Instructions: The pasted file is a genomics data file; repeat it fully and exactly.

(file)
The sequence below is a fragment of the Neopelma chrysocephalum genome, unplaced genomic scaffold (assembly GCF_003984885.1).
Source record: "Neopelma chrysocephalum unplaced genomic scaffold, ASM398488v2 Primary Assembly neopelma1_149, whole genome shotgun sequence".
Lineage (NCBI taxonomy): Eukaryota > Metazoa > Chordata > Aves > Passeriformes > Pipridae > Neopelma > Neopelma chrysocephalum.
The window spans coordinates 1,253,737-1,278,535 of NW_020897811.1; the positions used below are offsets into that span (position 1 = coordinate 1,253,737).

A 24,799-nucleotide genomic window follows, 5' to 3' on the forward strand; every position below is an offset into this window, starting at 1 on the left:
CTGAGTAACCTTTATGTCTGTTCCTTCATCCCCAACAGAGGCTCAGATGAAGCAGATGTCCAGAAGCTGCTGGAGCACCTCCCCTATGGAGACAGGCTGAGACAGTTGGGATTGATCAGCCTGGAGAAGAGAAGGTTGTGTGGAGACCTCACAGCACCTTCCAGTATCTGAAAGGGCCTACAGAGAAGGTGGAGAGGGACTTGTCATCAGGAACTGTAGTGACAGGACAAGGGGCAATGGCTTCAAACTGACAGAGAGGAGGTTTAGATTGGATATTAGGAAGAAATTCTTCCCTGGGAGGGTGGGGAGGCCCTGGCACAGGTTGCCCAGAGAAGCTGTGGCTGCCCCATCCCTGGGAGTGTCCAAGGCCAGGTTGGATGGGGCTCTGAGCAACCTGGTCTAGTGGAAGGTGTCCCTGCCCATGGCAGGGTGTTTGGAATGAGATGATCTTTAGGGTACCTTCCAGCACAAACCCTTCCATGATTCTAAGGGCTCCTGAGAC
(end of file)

The sequence below is a fragment of the Neopelma chrysocephalum genome, unplaced genomic scaffold (assembly GCF_003984885.1).
Source record: "Neopelma chrysocephalum unplaced genomic scaffold, ASM398488v2 Primary Assembly neopelma1_149, whole genome shotgun sequence".
Lineage (NCBI taxonomy): Eukaryota > Metazoa > Chordata > Aves > Passeriformes > Pipridae > Neopelma > Neopelma chrysocephalum.
The window spans coordinates 1,253,737-1,278,535 of NW_020897811.1; the positions used below are offsets into that span (position 1 = coordinate 1,253,737).

A 24,799-nucleotide genomic window follows, 5' to 3' on the forward strand; every position below is an offset into this window, starting at 1 on the left:
CTGAGTAACCTTTATGTCTGTTCCTTCATCCCCAACAGAGGCTCAGATGAAGCAGATGTCCAGAAGCTGCTGGAGCACCTCCCCTATGGAGACAGGCTGAGACAGTTGGGATTGATCAGCCTGGAGAAGAGAAGGTTGTGTGGAGACCTCACAGCACCTTCCAGTATCTGAAAGGGCCTACAGAGAAGGTGGAGAGGGACTTGTCATCAGGAACTGTAGTGACAGGACAAGGGGCAATGGCTTCAAACTGACAGAGAGGAGGTTTAGATTGGATATTAGGAAGAAATTCTTCCCTGGGAGGGTGGGGAGGCCCTGGCACAGGTTGCCCAGAGAAGCTGTGGCTGCCCCATCCCTGGGAGTGTCCAAGGCCAGGTTGGATGGGGCTCTGAGCAACCTGGTCTAGTGGAAGGTGTCCCTGCCCATGGCAGGGTGTTTGGAATGAGATGATCTTTAGGGTACCTTCCAGCACAAACCCTTCCATGATTCTAAGGGCTCCTGAGAC